Dr. Morris was recognized at the college’s convocation ceremony where he addressed graduating students and their families.

Dr. Morris was recognized at the college’s convocation ceremony where he addressed graduating students and their families.

Robin Morris named PHHP 2014 alumnus of the year

Robin Morris, Ph.D., a 1982 graduate of the UF clinical psychology doctoral program, is the associate provost for strategic initiatives and innovation and Regents’ Professor of Psychology at Georgia State University. He has also served as Georgia State’s vice president for research, chair of the university’s research foundation, associate dean for research and graduate studies in the College of Arts and Sciences, and chair of the department of psychology.

His scholarly and clinical work has focused on the biological and environmental factors that influence academic, attentional and social development in children and adolescents. He is also known for his methodological, test construction and psychometric expertise and experience. Morris has published widely in these areas, and has had federal grant funding for more than 30 years from the National Institutes of Health, the National Science Foundation, the Department of Defense and the Institute of Educational Sciences of the U.S. Department of Education.

Morris was a presidential appointee to the governing board of the National Institute for Literacy where he served as vice chair and chair of the budget committee. He recently finished a four-year appointment to the National Advisory Council on Child Health and Human Development at the National Institute of Child Health and Human Development.

Morris shares some of his memories of his UF experiences:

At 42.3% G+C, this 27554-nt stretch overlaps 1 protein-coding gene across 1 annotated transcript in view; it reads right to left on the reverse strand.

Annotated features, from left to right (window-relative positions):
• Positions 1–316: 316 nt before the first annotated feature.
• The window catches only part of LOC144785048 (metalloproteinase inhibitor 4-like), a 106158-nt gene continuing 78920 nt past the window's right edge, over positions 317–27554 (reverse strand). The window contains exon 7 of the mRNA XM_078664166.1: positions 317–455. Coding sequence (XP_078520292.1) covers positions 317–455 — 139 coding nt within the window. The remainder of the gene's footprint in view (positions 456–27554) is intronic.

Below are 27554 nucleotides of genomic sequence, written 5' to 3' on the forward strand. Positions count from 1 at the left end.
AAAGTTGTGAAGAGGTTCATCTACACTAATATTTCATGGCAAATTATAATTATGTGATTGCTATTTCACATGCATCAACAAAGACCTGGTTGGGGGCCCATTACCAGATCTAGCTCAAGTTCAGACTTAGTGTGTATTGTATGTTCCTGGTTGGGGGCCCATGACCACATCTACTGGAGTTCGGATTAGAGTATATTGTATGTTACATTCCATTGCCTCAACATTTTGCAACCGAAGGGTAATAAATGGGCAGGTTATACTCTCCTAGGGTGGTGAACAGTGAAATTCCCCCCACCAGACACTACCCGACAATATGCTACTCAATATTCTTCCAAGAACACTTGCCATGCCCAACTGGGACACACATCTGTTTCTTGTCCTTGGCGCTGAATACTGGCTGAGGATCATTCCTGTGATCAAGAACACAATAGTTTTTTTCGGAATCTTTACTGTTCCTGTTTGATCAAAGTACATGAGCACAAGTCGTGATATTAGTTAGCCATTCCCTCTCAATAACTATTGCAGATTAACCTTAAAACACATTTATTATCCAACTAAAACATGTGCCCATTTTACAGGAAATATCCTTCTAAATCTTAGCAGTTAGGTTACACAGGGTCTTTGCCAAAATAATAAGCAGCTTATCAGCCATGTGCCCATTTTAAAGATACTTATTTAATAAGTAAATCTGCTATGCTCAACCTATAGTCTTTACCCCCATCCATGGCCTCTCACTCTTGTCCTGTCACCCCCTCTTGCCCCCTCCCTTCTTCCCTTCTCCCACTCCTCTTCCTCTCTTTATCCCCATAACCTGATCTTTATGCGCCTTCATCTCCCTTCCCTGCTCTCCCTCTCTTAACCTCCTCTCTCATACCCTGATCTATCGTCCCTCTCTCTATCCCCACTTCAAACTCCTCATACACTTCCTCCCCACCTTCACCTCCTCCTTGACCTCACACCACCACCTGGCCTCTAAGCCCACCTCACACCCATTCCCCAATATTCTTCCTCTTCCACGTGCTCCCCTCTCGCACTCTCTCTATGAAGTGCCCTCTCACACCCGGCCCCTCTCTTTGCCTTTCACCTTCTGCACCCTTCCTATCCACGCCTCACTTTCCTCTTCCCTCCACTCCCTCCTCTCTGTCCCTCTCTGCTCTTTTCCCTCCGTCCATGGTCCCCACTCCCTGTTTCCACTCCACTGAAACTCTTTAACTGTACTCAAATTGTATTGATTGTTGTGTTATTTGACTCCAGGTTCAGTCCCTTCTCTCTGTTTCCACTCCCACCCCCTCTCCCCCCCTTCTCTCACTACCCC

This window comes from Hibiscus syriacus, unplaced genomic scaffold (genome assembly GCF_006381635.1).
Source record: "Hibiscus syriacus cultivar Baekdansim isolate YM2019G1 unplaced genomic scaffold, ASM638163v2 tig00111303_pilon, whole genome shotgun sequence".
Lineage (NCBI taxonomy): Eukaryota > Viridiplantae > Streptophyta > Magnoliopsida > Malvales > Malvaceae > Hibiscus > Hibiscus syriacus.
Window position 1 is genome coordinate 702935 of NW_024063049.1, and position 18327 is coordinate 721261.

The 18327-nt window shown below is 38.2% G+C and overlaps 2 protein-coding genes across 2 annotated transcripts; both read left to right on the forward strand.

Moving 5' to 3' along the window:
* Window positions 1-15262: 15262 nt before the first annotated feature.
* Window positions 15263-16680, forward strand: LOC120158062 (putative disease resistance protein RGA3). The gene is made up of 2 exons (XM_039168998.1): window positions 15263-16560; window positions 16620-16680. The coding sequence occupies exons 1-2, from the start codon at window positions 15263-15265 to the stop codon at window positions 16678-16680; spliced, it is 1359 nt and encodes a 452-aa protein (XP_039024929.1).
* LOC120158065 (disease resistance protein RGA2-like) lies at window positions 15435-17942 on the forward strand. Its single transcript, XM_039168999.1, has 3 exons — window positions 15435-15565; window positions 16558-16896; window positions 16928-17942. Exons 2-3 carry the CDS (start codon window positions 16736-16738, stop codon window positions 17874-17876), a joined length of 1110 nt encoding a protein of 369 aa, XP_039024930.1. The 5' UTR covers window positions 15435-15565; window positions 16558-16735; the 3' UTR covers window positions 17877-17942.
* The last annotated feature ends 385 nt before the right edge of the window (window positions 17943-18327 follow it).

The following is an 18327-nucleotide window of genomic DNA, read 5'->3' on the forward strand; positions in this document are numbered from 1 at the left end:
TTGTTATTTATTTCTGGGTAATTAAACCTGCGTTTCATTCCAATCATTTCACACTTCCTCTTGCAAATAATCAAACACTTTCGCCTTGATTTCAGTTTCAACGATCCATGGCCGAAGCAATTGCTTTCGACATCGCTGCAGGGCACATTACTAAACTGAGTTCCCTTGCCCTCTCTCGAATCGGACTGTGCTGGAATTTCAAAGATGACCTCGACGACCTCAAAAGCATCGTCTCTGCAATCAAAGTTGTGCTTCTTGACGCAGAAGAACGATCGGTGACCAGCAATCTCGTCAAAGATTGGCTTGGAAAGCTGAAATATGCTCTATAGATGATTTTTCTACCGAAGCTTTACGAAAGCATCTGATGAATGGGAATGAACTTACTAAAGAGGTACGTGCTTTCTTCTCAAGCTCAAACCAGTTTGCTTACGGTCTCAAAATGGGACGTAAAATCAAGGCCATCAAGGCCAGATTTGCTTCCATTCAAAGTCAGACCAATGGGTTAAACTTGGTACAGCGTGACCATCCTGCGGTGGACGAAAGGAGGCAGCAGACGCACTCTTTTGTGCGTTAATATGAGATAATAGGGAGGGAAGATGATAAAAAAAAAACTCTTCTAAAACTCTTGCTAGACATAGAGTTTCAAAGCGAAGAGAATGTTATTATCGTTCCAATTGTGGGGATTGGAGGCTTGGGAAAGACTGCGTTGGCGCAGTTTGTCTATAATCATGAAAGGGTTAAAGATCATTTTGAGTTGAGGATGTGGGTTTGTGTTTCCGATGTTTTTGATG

My favorite UF memory Going to the Saturday football games with my classmates. The Gators weren’t that great back then. It was more the fun of being together and doing things outside of the grind of graduate school.

The UF faculty members who influenced me the most There were three main people and they all played a very important part in my education. Dr. Paul Satz, who I worked with in neuropsychology, Dr. Ken Heilman from the department of neurology and Dr. Roger Blashfield in psychiatry. Each of them really gave me some unique aspects of their expertise that all came together to help me do the things I like to do.

Dr. Satz had a research group that got together every week and talked about all the projects they were working on and I really learned the research game from him in a lot of ways. Dr. Heilman used to do neurobehavioral rounds in the VA and Shands that were just wonderful for the students because he would interview patients and talk about patients. Dr. Blashfield was the conceptual and theoretical driver behind a lot of the research I did, but he was also really good with research methods and statistics and taught me things I had no clue I needed to know.

There are a lot more faculty and students I could talk about. To this day I’m still connected to a lot of the people there.

People would be surprised to know This is easy. I got turned down twice to the graduate program before I finally got in the third time. The only reason I got in was because of a guy named Jack Fletcher who was a senior student in the program at the time and had met me while he was on internship. I was on the wait list for the third time and he called the director of the program. I think they had one slot left and I was way down on the wait list. Jack talked him into taking a chance on me. There was no way I was getting in without Jack. As you can imagine he’s been a lifelong friend ever since.

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